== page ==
In June, Santa Clara County formally declared racism a public health crisis, and counties across the country are considering similar declarations. So, how did we get here: how have racist practices and bias been embedded in medical practices, and how do racism and bias within legal institutions contribute to widespread and long-term health discrepancies that disproportionately affect people of color? Find out from Dr. Duana Fullwiley, an anthropologist of science and medicine, and Dr. Erin Kerrison, whose work takes a legal-epidemiological approach to public health.
Tonight's program features:
Dr. Duana Fullwiley is an anthropologist of science and medicine studying how social identity, health outcomes, and molecular genetics increasingly intersect. She has become particularly interested in how scientists promote civic ideas of “genetic citizenship,” how they enlist participant involvement in specific disease research problems, and how they contribute to social movements of historical reckoning.
Dr. Erin Kerrison’s work considers how law and legal institutions operate as social determinants of health. Her mixed-method research investigates the compounded impact that structural disadvantage, concentrated poverty, and state supervision has on substance abuse, access to health care, and other health outcomes for individuals and communities marked by criminal justice intervention.
More to Explore
Looking for more? Check out these resources.
Breathing Race Into the Machine: The Surprising Career of the Spirometer from Plantation to Genetics by Lundy Braun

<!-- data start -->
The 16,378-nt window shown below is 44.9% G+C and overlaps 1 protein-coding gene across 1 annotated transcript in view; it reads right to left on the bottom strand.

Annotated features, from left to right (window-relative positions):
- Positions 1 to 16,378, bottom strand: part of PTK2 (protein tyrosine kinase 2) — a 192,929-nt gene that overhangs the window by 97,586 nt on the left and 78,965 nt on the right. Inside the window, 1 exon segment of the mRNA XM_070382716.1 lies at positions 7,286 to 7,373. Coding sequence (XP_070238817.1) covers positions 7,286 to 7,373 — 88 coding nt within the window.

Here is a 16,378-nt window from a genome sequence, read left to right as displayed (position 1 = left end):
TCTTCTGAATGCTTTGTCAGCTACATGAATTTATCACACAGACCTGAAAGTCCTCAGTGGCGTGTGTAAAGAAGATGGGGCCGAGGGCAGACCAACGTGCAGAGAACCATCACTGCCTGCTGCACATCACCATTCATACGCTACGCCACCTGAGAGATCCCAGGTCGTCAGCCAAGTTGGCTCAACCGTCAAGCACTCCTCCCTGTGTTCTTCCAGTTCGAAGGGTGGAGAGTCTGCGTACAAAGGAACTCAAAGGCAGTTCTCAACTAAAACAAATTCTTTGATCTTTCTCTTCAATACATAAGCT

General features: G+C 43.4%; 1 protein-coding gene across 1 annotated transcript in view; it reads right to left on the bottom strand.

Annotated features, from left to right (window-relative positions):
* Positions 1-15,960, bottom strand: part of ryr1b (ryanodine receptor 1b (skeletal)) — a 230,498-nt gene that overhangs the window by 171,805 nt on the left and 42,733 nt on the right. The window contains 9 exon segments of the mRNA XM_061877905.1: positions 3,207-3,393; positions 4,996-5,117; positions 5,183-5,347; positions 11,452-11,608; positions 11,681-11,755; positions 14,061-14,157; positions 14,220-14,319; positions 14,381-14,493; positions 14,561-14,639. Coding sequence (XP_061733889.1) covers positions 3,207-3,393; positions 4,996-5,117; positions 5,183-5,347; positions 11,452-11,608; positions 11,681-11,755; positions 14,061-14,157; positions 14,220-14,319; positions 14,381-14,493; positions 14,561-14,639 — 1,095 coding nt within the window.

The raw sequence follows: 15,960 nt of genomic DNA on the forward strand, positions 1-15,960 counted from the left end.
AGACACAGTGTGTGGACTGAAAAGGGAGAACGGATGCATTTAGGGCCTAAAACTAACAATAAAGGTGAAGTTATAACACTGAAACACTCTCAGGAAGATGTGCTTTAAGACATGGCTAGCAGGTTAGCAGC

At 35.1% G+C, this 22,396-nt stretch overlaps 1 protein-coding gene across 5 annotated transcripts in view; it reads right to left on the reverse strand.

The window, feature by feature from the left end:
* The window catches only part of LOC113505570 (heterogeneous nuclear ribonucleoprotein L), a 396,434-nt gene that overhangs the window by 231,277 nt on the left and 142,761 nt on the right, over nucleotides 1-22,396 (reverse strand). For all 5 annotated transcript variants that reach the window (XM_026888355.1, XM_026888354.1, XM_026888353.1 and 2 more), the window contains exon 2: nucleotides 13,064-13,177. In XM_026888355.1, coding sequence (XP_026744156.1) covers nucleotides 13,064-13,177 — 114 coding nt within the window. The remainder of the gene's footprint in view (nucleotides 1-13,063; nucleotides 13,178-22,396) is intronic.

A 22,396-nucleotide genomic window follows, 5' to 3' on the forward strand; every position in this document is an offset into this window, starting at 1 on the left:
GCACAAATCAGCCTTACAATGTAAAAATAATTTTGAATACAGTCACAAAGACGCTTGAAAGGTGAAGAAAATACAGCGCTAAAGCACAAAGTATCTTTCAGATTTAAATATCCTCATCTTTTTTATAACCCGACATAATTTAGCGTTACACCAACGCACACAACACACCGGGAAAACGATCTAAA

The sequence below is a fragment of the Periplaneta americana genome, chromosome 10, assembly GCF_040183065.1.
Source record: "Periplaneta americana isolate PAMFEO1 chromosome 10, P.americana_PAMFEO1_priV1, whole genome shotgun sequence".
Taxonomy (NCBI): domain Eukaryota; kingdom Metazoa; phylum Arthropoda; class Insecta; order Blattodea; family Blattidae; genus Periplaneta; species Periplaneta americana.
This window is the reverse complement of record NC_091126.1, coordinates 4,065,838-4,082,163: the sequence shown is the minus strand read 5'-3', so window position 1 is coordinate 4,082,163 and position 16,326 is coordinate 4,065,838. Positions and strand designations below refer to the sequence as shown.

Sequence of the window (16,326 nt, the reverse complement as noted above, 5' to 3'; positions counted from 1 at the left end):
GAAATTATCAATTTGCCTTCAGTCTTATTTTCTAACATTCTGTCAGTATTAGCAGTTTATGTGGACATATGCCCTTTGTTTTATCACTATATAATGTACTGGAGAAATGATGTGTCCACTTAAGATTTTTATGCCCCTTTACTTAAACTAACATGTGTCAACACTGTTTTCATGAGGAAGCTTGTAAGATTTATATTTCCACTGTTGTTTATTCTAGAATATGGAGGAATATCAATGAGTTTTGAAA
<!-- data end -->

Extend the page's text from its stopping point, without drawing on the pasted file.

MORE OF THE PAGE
Tracing the little-known history of the spirometer, Braun’s book is an unsettling account of the pernicious effects of racial thinking that divides people along genetic lines. This book helps us understand how race enters into science and shapes medical research and practice.
"The Molecularization of Race and Institutions of Difference: Pharmacy and Public Science after the Genome" by Duana Fullwiley
Dr. Fullwiley’s chapter appears in the book Revisiting Race in a Genomic Age (Edited by Barbara A. Koenig, Sandra Soo-Jin Lee, Sarah S. Richardson)
Hidden in Plain Sight: Reconsidering the Use of Race Correction in Clinical Algorithms by Darshali A. Vyas, M.D., Leo G. Eisenstein, M.D., and David S. Jones, M.D., Ph.D.
This book assesses the use of race-adjusted algorithms in clinical settings.
The “Contemporary Synthesis”: When Politically Inclusive Genomic Science Relies on Biological Notions of Race by Duana Fullwiley ((2014) Isis. 105(4):803-814. Access online version here.)
The Force of Fear: Police Stereotype Threat, Self-Legitimacy, and Support for Excessive Force
By Rick Trinkner, Erin M. Kerrison, Phillip Atiba Goff
Referenced in tonight’s conversation with Dr. Erin M. Kerrison, this paper examines the relationship between stereotype threat and racism in policing.
Object to Subject: Three Scholars on Race, Othering and Bearing Witness by Andrew Grant-Thomas
This conversation between Dr. Erin Kerrison, School of Social Welfare, University of California, Berkeley; Wizdom Powell, Health Disparities Institute, University of Connecticut; and Abigail Sewell, Sociology, Emory University centers on the health impacts of “othering” Black people and members of other marginalized communities.
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